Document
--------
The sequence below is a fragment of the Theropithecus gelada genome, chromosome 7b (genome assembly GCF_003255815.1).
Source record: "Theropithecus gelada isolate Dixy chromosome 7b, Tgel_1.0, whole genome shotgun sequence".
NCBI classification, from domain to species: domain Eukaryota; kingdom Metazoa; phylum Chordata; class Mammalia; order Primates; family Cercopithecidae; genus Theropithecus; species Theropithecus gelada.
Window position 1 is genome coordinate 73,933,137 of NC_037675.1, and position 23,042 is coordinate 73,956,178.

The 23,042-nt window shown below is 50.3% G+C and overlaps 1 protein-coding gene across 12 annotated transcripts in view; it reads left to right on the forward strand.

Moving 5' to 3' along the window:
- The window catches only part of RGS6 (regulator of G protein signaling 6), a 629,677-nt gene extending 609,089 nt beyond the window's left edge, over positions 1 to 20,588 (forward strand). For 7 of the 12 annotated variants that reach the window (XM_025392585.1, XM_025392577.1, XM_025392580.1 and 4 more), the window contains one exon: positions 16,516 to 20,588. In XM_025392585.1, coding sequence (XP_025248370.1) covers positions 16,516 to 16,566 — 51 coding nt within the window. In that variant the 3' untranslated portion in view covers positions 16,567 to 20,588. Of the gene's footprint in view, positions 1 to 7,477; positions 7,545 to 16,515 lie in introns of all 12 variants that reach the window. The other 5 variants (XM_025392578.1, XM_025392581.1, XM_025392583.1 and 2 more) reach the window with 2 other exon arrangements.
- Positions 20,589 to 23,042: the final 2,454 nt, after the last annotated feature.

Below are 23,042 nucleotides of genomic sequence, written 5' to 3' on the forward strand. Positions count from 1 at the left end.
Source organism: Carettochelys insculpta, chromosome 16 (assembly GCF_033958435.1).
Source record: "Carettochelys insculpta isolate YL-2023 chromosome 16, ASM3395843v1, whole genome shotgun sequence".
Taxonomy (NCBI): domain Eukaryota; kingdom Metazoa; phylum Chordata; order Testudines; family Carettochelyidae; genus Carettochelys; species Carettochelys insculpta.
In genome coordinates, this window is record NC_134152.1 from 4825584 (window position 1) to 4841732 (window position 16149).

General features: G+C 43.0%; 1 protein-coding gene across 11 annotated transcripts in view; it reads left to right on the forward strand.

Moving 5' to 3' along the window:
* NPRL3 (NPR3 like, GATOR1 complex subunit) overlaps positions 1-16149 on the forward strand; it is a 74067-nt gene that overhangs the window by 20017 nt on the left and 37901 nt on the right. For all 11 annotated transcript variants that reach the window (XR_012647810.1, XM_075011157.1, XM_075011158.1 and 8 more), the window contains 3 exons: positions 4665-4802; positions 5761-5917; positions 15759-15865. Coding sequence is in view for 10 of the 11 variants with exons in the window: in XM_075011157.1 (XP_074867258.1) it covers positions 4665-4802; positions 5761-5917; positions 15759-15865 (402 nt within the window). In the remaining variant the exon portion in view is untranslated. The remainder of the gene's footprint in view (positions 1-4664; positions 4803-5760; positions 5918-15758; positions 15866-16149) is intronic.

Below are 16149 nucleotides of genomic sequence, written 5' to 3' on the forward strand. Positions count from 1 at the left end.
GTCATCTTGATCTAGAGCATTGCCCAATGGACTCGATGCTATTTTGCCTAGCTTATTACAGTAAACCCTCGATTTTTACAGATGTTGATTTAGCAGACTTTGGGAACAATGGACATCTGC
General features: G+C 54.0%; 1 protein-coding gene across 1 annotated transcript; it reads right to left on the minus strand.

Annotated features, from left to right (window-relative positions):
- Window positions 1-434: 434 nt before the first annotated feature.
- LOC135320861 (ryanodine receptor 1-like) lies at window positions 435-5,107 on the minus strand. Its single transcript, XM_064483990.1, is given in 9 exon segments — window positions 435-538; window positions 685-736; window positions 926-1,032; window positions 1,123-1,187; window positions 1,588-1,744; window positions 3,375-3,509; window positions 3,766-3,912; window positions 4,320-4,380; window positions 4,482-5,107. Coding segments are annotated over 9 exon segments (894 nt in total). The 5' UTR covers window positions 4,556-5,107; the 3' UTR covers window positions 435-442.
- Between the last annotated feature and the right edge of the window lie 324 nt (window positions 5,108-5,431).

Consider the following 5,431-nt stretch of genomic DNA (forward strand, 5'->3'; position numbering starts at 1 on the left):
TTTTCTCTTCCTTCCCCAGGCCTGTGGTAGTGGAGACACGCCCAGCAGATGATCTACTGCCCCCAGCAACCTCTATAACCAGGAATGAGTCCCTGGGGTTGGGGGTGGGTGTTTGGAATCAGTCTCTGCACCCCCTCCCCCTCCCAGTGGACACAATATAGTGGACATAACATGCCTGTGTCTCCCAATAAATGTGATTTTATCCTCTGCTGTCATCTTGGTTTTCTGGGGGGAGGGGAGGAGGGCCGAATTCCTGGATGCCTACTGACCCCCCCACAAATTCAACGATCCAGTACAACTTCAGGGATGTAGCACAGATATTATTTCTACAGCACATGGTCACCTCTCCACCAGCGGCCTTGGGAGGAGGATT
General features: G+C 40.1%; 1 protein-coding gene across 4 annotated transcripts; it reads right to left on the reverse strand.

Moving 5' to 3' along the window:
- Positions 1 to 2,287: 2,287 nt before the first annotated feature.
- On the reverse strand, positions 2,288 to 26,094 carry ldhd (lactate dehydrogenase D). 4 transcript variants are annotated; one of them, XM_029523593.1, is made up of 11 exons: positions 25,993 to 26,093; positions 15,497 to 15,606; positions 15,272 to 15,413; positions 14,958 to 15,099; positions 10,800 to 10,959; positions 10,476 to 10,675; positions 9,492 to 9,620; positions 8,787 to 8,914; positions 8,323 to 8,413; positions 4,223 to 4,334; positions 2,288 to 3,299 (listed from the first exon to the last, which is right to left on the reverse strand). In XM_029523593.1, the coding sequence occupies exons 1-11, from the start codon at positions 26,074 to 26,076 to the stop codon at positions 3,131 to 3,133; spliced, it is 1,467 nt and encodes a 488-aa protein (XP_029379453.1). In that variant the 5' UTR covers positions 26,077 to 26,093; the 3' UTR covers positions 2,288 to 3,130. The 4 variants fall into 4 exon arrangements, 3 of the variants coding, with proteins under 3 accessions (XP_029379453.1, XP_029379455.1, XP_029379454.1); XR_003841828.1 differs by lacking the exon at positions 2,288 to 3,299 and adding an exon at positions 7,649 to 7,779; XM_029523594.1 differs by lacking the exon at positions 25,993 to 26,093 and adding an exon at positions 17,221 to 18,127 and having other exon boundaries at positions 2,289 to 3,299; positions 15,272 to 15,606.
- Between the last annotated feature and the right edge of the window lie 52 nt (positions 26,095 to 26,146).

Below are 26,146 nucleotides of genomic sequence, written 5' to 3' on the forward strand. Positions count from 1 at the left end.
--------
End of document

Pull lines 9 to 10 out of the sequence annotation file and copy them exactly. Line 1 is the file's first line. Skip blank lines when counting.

Below are 23,042 nucleotides of genomic sequence, written 5' to 3' on the forward strand. Positions count from 1 at the left end.
Source organism: Carettochelys insculpta, chromosome 16 (assembly GCF_033958435.1).